This coin (and its twin) were released late 2012 in advance of the 150th anniversary of London Underground. Seven years later I am writing about one of these – and one may well ask why is that? The reason is very simply that I’ve never seen one until now – it was yesterday I had a 1967 tube stock one in my change. It was a surprise however its not a perfect specimen, being considerably marked from usage. They are somewhat rare however. Its acquisition prompted me to do a post about these coins and also to show you the example I have in some detail.
There is another coin made to commemorate the 150th anniversary of the tube and it has a roundel. This was created by British designer Edwina Ellis who has also done a TfL poster – as well as commemorative one pound coins. Picture source: The Royal Mint
Below are two sample offerings consisting of the pair of 2013 Underground coins. The first is one from Royal Mail whilst the second seems to be a Royal Mail/Royal Mint collaboration. They’re not cheap, currently selling for £99 each issue, but if one is lucky and the coins’ value holds they could well sell for several hundred on Ebay.
One of the product packages for the pair of coins. Source: Ebay
The train in question is Victoria Line 1967 stock. The last ran in service on 30th June 2011 thus one can too consider these unofficial commemorative coins to mark the end of the Victoria Line’s original trains. The roundel coin is nothing special really its just a typical one rendered in 3D. The one notable thing about this one is the inscription on the edge which reads as ‘Mind the gap.’ I suppose that makes it somewhat special!
Another different presentation pack for the coins. Source: Ebay
The coins were designed by Barber & Osgerby and below are some ideas that were never used in the final designs. Do note however the commemorative package shown above adopts the idea from one of the unused designs in the sample below. The change however is the use of Central Line 1992 stock instead. The tunnel has changed too and it seems to be that from the ‘Big Tube!’ Its not even historically accurate lol. If they had used 1938 tube stock instead it would have been perfectly appropriate in terms of the tube’s history.
Early designs for the 1967 tube stock coin. Note the drawings for the side of the coin. Source: Barber & Osgerby
Top: Unused design for the 1967 tube stock coin. Bottom: The early stages of the 1969 tube stock coin. Source: Barber & Osgerby
NOTE: The above images from Barber & Oserby were deleted from their pages. However I have used images that were archived at the time of publication.
An exceedingly fantastic and clean mint coin! Source: WorthPoint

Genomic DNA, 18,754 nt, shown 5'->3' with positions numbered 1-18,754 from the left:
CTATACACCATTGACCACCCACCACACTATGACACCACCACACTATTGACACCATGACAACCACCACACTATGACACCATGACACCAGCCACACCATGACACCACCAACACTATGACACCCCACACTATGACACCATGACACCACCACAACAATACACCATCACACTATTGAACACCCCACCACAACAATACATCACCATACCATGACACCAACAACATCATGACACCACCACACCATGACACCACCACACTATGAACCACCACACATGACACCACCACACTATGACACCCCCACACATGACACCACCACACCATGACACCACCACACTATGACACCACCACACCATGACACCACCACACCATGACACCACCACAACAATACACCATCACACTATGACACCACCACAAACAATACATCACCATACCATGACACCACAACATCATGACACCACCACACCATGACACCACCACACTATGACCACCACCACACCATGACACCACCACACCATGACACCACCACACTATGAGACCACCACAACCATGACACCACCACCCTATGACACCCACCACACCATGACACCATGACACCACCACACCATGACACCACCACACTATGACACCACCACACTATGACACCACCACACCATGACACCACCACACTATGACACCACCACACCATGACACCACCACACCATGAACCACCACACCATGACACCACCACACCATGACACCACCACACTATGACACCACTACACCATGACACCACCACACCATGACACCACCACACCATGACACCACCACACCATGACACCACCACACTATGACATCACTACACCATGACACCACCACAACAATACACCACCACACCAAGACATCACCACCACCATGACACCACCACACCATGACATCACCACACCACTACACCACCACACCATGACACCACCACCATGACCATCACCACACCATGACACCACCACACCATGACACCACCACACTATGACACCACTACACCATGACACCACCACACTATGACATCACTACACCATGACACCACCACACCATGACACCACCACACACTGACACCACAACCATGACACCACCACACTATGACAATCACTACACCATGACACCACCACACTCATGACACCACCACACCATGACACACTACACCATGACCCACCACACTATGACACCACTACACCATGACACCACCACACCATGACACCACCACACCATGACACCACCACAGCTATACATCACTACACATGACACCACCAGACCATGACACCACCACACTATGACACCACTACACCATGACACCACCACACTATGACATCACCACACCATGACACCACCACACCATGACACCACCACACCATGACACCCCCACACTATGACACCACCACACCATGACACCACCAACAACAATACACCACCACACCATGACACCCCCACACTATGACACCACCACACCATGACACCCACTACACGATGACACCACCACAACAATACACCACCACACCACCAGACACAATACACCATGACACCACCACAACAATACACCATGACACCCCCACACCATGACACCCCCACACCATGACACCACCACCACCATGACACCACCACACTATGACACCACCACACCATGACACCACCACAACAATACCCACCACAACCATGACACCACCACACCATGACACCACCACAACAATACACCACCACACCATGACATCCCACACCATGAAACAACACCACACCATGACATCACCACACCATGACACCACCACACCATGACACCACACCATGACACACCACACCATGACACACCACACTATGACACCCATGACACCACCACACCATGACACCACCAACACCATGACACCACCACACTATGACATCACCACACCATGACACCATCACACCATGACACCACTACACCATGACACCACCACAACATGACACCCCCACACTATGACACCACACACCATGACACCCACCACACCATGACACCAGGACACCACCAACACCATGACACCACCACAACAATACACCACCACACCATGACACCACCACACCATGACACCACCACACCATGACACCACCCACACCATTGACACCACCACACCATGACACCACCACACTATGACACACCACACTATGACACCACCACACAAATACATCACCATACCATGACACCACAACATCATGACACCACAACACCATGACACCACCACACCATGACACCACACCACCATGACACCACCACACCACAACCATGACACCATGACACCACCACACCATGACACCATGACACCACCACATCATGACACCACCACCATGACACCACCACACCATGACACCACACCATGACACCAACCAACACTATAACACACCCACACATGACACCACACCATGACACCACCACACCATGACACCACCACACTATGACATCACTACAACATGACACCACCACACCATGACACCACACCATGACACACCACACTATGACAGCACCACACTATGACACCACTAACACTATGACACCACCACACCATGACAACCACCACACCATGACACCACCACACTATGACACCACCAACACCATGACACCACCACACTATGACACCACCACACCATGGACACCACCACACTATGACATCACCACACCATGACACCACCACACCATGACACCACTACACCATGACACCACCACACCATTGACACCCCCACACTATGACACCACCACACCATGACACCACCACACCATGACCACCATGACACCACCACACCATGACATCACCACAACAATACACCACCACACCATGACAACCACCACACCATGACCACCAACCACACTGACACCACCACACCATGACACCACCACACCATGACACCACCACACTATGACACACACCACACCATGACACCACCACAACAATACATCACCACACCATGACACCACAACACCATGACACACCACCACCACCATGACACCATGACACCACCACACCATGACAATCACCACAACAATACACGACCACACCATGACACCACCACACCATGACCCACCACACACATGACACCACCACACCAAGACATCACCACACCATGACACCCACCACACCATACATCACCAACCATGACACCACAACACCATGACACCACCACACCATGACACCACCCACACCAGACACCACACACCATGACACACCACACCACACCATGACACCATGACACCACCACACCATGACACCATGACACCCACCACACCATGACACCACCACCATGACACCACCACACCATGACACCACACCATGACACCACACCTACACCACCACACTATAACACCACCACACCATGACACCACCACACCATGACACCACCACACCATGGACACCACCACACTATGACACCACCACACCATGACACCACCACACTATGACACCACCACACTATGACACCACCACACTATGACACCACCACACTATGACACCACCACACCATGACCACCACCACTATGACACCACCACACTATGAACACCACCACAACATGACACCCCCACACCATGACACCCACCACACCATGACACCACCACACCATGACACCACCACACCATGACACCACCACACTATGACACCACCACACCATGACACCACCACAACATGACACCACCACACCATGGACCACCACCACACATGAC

Having seen the excellent detail in the above image, where do I fit in with my own £2 coin? That’s a good question! Lets see what I come up with… once we have considered the fact I have no fantastic new cameras with oodles of megapixels or any ‘L’ lenses – and sadly not even a macro lens that I possess. Perhaps its requiem for an amateur photographer lol!
My somewhat battered £2 underground coin – probably worth no more than 10p! (unless it is, as you will no doubt realise, exchanged in value for goods to the nominal sum of £2.) Compare the engraving with the official LT photograph below for the 1967 tube stock.
A good likeness in fact! (Apart from later mods seen on the coin.)
Despite a lot of scratches and dents, the bottom of the coin – representing the pits between the platform tracks, as well as the train’s lights, coupling, etc. There’s still a good amount of detail and the initials of the coin’s designers is quite clear.
My attempt at five minutes of fame (or is it five micro seconds of fame….) will be to show the ‘line diagram’ on the sides of the coin. These represents the main symbols fond on an Underground map. There do not seem to be any sites on the Internet that have pictures of this so hopefully those shown below are the first…
Its not very easy to see the full detail with the naked eye, especially the simple stations which are found on the tube map as a small rectangle symbol. Balham is a simple interchange and both these symbols are the most prevalent on the sides of underground coin. The photographs I took are not technically macro shots, they were taken with an ancient and battered Sigma lens which I knew could get a little bit closer than most.
The main simple station symbols featured on the underground map.
The start (or the end) of the ‘line diagram.’ The ‘B’ stands for Barber (of Barber & Osgerby)
The middle of the ‘line diagram’ with a double and simple interchange symbol, plus two simple stations. There are two double interchange symbols on the coin.
The end of the ‘line diagram’ with two simple interchanges and stations.